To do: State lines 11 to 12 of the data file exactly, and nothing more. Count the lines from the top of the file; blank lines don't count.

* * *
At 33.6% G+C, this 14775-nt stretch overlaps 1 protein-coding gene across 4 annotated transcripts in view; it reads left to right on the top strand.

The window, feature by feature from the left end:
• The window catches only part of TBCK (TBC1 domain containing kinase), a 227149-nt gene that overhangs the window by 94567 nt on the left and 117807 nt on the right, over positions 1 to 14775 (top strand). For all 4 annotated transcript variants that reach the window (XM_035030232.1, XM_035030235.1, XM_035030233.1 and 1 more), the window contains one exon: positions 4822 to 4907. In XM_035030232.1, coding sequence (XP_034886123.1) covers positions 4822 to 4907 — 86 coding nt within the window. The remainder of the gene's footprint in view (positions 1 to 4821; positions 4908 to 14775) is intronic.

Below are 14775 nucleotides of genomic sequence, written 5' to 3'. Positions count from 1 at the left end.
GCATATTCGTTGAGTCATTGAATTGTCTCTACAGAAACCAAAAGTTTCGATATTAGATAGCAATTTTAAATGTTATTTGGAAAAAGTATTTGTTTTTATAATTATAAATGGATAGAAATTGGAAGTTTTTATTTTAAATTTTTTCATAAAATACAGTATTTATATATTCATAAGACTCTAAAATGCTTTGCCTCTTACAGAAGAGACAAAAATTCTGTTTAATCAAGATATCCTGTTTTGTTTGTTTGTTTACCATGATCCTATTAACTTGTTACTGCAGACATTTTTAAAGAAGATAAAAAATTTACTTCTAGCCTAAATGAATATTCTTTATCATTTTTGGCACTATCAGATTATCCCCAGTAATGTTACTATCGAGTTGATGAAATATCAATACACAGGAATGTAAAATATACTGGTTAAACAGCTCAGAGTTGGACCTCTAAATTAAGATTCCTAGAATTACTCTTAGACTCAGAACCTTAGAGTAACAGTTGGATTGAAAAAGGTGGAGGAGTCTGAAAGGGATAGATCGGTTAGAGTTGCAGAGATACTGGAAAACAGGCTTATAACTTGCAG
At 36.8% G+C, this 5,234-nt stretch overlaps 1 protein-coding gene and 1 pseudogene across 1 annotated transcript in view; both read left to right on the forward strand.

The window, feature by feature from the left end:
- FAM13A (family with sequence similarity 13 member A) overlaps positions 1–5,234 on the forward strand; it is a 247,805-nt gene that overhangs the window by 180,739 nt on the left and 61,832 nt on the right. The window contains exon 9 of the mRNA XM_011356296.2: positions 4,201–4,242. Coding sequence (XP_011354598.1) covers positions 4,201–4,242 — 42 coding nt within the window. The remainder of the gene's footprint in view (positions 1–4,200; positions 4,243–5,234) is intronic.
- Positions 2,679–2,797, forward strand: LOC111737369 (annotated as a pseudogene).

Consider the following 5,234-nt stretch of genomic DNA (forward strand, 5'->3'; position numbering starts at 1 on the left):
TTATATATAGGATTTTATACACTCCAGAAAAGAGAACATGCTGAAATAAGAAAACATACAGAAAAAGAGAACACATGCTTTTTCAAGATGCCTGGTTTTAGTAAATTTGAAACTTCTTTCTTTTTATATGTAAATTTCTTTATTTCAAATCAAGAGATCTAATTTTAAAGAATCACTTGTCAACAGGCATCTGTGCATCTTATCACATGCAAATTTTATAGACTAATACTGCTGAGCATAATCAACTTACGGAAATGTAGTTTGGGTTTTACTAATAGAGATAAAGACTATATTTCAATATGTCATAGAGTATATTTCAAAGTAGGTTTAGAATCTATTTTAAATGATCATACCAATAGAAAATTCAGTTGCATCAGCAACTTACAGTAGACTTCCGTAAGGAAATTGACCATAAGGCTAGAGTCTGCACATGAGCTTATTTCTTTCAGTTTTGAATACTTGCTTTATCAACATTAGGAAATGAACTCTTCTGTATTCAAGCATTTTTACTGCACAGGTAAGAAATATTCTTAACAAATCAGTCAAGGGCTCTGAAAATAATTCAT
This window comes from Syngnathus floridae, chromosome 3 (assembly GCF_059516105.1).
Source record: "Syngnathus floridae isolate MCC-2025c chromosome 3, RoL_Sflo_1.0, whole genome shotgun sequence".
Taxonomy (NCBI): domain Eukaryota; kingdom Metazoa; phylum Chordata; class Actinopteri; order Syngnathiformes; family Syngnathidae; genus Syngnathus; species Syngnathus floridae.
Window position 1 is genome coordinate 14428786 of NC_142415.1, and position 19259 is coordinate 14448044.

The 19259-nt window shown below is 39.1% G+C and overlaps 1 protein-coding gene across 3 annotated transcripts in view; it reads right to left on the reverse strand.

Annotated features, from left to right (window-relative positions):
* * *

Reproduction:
TTATATATAGGATTTTATACACTCCAGAAAAGAGAACATGCTGAAATAAGAAAACATACAGAAAAAGAGAACACATGCTTTTTCAAGATGCCTGGTTTTAGTAAATTTGAAACTTCTTTCTTTTTATATGTAAATTTCTTTATTTCAAATCAAGAGATCTAATTTTAAAGAATCACTTGTCAACAGGCATCTGTGCATCTTATCACATGCAAATTTTATAGACTAATACTGCTGAGCATAATCAACTTACGGAAATGTAGTTTGGGTTTTACTAATAGAGATAAAGACTATATTTCAATATGTCATAGAGTATATTTCAAAGTAGGTTTAGAATCTATTTTAAATGATCATACCAATAGAAAATTCAGTTGCATCAGCAACTTACAGTAGACTTCCGTAAGGAAATTGACCATAAGGCTAGAGTCTGCACATGAGCTTATTTCTTTCAGTTTTGAATACTTGCTTTATCAACATTAGGAAATGAACTCTTCTGTATTCAAGCATTTTTACTGCACAGGTAAGAAATATTCTTAACAAATCAGTCAAGGGCTCTGAAAATAATTCAT
This window comes from Syngnathus floridae, chromosome 3 (assembly GCF_059516105.1).